Auditorium, National Gallery of Canada

The Department of Visual Arts of the University of Ottawa, in collaboration with the National Gallery of Canada, is proud to present artist Liz Magor for the fourth annual Stonecroft Foundation Visiting Artist Lecture Series.

Liz Magor will present an artist-talk, followed by one-on-one conversation with the Senior Curator of Contemporary Art, Josée Drouin-Brisebois, and a question period for the public.

In English. Simultaneous French interpretation is available, if a request is made to before November 1, 2018. 

Free admission. Seats in the Auditorium will be allocated on a first-come, first-served basis. Venue is wheelchair accessible.

Liz Magor is a Vancouver-based artist who studied at the University of British Columbia, Vancouver; Parsons School of Design, New York; and the Vancouver School of Art.  Since the early 1970s, Magor has produced sculptural and photographic works concerned with the latent, affective range of familiar materials, images and objects. Her work has been exhibited in major international exhibitions such as Documenta VIII, Kassel; the 41st Venice Biennale; and the 4th Biennale of Sydney. Liz Magor received the Governor General’s Award in 2001, the Audain Prize in 2009, and the Gershon Iskowitz Prize in 2014.  In 2017/18 she was a guest of the DAAD Kunstler in Berlin Program. More recently she has had solo exhibitions at Le Credac, Ivry-sur Seine, France; Peephole, Milan, Italy; the Art Gallery of Ontario, Toronto; The Henry Art Gallery, Seattle; and the Vancouver Art Gallery. In 2016 the Musee d’Art Contemporain de Montreal mounted a 40 year retrospective which travelled through 2017; first to the Migros fur Gegenwartskunst , Zurich; then on to the Kunstverein in Hamburg; and the MAMAC in Nice. The exhibition was accompanied by a publication from JRP/ Ringier, Zurich. In 2019, Magor will open an exhibition of new work at Carpenter Center for Visual Art, Cambridge, Mass. The exhibition will travel to the Renaissance Society in Chicago accompanied by a publication.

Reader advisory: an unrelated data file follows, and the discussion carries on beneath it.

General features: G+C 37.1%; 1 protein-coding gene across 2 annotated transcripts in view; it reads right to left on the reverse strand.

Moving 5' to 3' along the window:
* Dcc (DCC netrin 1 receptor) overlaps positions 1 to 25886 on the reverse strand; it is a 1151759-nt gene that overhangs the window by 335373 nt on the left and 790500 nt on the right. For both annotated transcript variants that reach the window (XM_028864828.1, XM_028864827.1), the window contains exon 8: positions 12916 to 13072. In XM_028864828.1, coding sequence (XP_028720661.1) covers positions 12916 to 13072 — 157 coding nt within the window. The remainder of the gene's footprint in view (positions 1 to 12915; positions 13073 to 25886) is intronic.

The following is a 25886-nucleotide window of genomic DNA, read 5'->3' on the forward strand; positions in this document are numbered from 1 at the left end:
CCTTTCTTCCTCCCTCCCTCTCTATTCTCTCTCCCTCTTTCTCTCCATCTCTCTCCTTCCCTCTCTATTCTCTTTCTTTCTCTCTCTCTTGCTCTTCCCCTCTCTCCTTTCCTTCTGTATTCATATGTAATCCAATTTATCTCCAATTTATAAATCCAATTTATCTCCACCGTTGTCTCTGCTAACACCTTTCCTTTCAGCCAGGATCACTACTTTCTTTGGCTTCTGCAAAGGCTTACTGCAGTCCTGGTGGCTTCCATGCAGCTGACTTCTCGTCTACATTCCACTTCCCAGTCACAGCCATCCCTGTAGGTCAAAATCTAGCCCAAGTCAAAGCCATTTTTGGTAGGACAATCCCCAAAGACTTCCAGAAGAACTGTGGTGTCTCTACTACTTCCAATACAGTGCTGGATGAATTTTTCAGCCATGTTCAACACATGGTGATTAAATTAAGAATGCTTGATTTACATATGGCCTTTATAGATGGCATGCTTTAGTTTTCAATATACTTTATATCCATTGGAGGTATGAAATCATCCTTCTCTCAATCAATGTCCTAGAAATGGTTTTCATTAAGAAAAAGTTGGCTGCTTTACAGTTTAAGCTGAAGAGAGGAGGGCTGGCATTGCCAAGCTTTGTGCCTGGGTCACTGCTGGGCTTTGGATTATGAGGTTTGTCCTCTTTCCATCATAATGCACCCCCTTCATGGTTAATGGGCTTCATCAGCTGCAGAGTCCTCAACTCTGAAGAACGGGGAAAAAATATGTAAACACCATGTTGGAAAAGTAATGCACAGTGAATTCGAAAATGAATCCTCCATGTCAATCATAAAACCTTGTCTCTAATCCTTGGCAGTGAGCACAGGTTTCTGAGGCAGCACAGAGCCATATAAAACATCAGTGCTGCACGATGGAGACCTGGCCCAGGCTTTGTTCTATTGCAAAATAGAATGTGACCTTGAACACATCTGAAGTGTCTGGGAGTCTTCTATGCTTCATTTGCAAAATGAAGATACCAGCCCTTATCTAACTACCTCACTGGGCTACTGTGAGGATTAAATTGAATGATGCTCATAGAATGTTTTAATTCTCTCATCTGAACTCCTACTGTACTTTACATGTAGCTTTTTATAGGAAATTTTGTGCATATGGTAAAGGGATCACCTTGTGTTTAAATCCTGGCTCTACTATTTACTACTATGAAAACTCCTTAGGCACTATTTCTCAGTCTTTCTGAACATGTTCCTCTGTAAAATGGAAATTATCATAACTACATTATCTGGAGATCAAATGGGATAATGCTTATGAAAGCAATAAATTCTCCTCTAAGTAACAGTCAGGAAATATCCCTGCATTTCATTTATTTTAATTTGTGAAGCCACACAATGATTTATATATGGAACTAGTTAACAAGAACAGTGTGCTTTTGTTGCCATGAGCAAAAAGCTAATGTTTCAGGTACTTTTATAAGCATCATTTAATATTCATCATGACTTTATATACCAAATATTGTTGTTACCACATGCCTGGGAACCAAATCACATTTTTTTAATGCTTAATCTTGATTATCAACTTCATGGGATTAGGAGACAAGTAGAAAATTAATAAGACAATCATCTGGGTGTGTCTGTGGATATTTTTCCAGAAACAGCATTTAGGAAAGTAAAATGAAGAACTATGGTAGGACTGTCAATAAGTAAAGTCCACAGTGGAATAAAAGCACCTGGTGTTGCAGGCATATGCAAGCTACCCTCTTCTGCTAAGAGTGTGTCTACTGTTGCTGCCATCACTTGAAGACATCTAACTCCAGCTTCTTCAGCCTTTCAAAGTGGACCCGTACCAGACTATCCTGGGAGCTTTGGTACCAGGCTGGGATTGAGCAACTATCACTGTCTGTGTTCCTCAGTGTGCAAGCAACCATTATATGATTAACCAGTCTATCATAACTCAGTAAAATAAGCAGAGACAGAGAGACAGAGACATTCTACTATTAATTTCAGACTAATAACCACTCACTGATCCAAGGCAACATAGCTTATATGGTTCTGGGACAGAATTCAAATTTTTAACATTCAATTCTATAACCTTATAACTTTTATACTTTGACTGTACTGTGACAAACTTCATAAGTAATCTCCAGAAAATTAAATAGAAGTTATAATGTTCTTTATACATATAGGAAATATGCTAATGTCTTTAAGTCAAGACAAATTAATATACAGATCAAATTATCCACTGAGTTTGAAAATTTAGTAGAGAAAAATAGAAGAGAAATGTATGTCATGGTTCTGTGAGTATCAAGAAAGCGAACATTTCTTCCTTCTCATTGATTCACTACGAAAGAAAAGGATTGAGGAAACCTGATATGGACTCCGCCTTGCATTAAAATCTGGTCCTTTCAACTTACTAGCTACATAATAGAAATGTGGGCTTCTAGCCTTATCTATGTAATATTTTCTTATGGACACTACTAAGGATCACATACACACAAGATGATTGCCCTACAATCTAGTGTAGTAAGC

Jennifer Macklem, Professor of Sculpture, They were still there the last time, Exhibition at Galerie Eric Devlin, Montréal

October 13 octobre – 10 Nov, 2018     
Vernissage – 13 Oct, 14h – 17h
550 Rue Beaumont,
(coin de Querbes)

They were still there last time

Is vulnerability resistance or weakness?

Creatures in their shrinking, drying moistness - they are signaling their calling, vocalizing utterances for human ears to receive.

Absence - potential, inferred, actual - can be a hollowing out. Not only are they absent from the green or white or wet spaces of their surrounds, they are gone from inside of us, in that hole inside the chest. Those spaces – shot through with glimmering light, reflections doubling over into darkness – what remains?  They were, not long ago, thriving and alert. It's not just memory and the way it fades, it is the sore and raw hollowing out of loss.

Back in the urban world, too much alcohol, materialism and tech-addled attention deficits fray the spirit, layering it with resentment. It treads a weary stomp-circle of blame. We think we are smart and know what is going on. The silver snout of that furry mammal sending electrical impulses to her brain, while her eyes flash and the body vanishes. Translucent wings at the threshold of disappearance, from a multitude to a few to none.

Viewers, the mechanisms of display, reception, discursive dissemination, the production of knowledge, the striations of networking, exclusion: the art world. My human eyes glaze over at the total colonization of wildness via these knowledge systems; a maze of human intrigue, mirrors on all sides.